Cultural depths, natural highs and beaches to savour
The Corinth canal, an ancient dream made real Greg Gallaher
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The grandeur of Ancient Greece, extreme sports, a famous canal and memories of Hercules

Through its long history, Corinth has been blessed and cursed by its position on the crossroads between mainland Greece and the Peloponnese and between the Saronic Gulf and the Corinthian gulf. Its commanding position generated great wealth and attracted powerful enemies. Today, it’s also a crossroads in time, allowing you to explore ancient ruins and taste the fruit of the fertile land. There’s also a modern city to get to know and a very ‘in’ way of testing your courage, which puts the famous canal to a new use. Your trip to Corinth has it all – sights and attractions, history and exciting experiences!

What to do in Corinth

The Corinth canal, an ancient dream made real

How to avoid circumnavigating the entire Peloponnese when you’re blocked by a narrow spit of land? A question seemingly forever on the lips of local and not-so-local inhabitants alike. Under Periander in the 6th century BC, the ancients cut out a slipway that allowed ships to be dragged overland, but it took a lot of muscle power. Having improved the port, he also envisaged a canal but nothing came of it, setting a pattern of failure that dogged the efforts of Nero, Caligula, Hadrian, the Byzantines and the Venetians. The canal finally opened in 1893 after 11 years of digging. Six kilometres long, it slices through cliffs 90m high and is a perennial favourite with sightseers.

Acrocorinth, lofty citadel

A long and tumultuous history is recorded in the walls of Acrocorinth. In Ancient Greece, the high city was dedicated to the worship of Aphrodite, the goddess of love, but its massive fortifications attest to the fact that many of its ‘visitors’ over the years have been far from what you would call ‘affectionate’. Bloody battles, sieges and dozens of heroic legends mark Acrocorinth’s millennia-spanning history. If you listen carefully, you can still hear rousing calls to arms echoing through the walls.

Nemea in myth and reality

Hercules killed his lion here, the Panhellenic Nemean Games of Ancient Greece were held here, and grapes have been cultivated on the slopes and valleys of Nemea for at least three millennia.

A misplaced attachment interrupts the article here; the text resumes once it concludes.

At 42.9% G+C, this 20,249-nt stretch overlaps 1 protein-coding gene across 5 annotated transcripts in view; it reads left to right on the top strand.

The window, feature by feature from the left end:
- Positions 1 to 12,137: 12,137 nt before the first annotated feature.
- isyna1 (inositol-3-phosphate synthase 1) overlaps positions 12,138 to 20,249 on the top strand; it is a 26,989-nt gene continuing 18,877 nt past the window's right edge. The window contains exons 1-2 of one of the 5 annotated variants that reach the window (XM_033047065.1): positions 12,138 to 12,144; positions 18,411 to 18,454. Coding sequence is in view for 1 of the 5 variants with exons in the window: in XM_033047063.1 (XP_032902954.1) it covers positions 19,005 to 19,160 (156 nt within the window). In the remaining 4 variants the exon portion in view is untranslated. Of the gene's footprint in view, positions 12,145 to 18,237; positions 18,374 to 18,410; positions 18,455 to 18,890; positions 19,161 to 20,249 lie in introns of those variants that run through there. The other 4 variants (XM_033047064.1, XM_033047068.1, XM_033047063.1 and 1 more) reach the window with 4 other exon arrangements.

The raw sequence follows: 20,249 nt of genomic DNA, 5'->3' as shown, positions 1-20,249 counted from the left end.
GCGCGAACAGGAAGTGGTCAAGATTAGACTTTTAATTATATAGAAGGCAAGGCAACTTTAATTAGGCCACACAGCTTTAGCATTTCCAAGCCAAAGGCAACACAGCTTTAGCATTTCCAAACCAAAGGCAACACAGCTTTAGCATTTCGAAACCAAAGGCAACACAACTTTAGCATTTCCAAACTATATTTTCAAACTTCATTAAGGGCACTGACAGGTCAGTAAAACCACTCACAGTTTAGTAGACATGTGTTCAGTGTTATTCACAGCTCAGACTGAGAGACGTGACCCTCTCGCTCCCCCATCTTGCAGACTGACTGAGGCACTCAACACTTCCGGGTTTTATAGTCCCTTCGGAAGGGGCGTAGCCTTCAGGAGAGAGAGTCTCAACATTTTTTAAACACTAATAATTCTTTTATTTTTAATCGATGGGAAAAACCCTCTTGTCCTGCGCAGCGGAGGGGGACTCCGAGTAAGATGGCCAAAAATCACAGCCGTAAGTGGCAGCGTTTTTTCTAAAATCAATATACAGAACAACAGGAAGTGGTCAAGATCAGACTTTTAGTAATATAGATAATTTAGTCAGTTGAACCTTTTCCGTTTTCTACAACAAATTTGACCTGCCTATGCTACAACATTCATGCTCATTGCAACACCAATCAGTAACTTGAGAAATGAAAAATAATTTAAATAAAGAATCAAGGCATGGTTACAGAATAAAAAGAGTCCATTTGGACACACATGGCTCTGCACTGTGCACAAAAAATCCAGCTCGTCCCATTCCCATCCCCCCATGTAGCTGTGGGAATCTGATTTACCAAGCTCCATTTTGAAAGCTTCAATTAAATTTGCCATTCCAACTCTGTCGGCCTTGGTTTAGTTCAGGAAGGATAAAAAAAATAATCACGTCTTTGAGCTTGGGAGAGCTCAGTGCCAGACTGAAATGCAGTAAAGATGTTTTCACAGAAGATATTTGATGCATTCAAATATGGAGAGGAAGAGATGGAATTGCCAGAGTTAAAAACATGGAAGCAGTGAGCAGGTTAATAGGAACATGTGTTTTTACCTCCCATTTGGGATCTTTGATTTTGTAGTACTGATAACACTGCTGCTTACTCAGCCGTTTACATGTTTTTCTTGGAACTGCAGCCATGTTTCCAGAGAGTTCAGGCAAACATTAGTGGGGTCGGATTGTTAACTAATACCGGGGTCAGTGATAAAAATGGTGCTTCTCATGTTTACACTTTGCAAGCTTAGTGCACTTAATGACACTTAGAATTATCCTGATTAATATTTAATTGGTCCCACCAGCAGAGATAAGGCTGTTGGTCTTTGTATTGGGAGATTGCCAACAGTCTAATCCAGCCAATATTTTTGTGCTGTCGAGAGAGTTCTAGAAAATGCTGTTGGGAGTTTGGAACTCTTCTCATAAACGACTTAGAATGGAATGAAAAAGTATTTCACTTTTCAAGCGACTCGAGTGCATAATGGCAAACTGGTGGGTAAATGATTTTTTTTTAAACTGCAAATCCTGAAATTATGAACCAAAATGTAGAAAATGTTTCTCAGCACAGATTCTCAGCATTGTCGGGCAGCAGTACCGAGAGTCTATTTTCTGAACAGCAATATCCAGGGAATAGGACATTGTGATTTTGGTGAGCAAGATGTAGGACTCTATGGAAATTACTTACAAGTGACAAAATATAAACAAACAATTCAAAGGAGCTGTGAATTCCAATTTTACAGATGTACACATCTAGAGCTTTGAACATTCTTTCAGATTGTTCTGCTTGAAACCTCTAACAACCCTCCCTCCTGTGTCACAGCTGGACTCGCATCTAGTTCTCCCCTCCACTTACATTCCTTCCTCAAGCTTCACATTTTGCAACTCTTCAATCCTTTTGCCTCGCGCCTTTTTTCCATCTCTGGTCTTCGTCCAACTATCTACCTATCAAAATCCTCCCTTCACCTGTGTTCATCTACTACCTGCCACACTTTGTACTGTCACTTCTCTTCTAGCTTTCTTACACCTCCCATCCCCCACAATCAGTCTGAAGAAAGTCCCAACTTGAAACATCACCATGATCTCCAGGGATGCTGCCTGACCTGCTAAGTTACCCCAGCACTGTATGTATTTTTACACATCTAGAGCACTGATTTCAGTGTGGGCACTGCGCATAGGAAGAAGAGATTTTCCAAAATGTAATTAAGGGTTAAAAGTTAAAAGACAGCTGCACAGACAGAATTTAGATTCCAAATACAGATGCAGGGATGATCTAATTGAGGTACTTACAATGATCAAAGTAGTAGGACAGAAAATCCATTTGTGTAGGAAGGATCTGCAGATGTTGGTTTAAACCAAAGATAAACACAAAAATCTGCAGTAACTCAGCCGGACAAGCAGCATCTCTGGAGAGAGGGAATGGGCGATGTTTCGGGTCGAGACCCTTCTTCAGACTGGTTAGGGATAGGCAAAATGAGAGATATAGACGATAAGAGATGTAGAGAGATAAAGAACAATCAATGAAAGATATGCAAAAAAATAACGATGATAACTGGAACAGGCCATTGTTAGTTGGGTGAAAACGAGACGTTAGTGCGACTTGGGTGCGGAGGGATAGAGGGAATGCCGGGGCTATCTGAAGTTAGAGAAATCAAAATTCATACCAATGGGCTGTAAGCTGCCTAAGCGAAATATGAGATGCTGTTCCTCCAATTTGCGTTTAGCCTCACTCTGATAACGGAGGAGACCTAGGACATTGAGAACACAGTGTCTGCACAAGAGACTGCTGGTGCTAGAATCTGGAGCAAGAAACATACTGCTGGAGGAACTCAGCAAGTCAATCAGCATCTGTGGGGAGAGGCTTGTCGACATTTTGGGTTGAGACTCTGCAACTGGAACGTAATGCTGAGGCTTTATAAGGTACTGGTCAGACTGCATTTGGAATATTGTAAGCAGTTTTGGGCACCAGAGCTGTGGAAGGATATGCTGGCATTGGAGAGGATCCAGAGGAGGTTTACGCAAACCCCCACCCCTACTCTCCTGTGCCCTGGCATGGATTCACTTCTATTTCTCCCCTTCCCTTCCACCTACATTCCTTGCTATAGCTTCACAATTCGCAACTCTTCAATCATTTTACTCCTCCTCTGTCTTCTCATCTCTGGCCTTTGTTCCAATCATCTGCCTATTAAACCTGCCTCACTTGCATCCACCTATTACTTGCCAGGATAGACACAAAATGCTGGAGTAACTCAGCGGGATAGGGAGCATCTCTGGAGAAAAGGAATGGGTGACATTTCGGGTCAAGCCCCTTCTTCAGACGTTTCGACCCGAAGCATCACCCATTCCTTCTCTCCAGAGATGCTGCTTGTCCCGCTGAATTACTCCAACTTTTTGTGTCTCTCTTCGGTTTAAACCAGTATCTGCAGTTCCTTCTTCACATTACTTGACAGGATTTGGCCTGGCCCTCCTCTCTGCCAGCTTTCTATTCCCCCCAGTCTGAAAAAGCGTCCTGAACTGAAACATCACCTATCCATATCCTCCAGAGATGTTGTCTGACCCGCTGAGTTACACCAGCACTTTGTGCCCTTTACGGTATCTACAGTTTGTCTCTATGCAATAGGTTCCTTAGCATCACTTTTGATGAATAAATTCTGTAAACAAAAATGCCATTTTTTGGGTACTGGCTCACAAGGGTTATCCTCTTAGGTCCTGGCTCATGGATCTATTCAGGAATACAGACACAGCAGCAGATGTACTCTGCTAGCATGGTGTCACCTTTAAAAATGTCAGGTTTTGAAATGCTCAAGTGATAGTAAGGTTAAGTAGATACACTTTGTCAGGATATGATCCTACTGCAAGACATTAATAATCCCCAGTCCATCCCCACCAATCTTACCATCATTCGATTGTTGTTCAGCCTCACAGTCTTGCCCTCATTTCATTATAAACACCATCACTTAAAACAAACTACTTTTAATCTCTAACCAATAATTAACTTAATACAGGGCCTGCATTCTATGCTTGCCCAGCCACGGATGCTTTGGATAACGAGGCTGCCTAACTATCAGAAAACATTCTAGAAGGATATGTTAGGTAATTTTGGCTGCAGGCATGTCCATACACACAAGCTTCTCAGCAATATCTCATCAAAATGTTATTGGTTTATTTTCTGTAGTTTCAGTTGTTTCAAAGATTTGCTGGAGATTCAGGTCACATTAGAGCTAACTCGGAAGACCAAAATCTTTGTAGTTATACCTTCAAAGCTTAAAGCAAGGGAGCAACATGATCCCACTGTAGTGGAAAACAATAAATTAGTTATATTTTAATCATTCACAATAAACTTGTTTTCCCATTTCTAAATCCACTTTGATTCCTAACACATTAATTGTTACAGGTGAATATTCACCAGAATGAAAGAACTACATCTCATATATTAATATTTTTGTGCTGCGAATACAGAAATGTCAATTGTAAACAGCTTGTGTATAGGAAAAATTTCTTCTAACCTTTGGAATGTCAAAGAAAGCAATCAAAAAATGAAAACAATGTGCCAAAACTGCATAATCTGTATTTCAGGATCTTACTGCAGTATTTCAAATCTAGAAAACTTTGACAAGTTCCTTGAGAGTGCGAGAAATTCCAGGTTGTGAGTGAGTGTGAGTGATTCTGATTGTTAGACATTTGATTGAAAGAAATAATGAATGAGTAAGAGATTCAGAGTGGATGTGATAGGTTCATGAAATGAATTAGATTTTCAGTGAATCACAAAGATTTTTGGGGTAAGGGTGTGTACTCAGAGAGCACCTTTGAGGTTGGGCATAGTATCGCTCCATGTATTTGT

Fruit of the land

Corinth’s mild climate and fertile soil combine to produce big flavours in small packages, the famous raisins and currants of Corinth. Another gift of the vine is the Agiorgitiko variety of grape that produces the area’s signature deep red wines, traditionally known as  “Hercules’ blood”.

Hidden gems of Corinth

Bungee jumping the canal

Your heart’s pounding as you stand on the edge, about to jump off with only a slim cord linking you to safety. The vertical sides of the canal seem to converge, making your target look very narrow. Will you dare or will you chicken out? If you need an extra rush, the cord can be adjusted to dip you in the sea. The Peloponnese has the ability to surprise and amaze – the Corinth canal is proof of this!

Lake Stymfalia, the ecology of a myth

Hercules and the sixth feat. According to Apollodorus, the mythical hero slew the Stymfalian man-eating birds with bronze wings and beaks that inhabited the marsh. Nowadays, equally rare birdlife frequents this wetland, with over 130 species recorded.

Black Corinthian Currants

Apart from the renowned sultanas, the famous black Corinthian current is also produced here. You’ll see them being sun-dried around you, although most of the produce is exported. Corinth’s mild climate and fertile soil work together to give you minor foodie miracles.

Nemea viniculture and winemaking has centuries-log tradition

Experience the best of Corinth

Nemea viniculture and winemaking has centuries-long tradition

Exploring the wine routes of Nemea

At vineyards that are all the more magical for the incredible scenery of the Peloponnese, enjoy a wine-growing tradition that feels like it was gifted...
  • The Corinth canal
  • Acrocorinth, lofty citadel
  • Nemea
  • Lake Stymfalia

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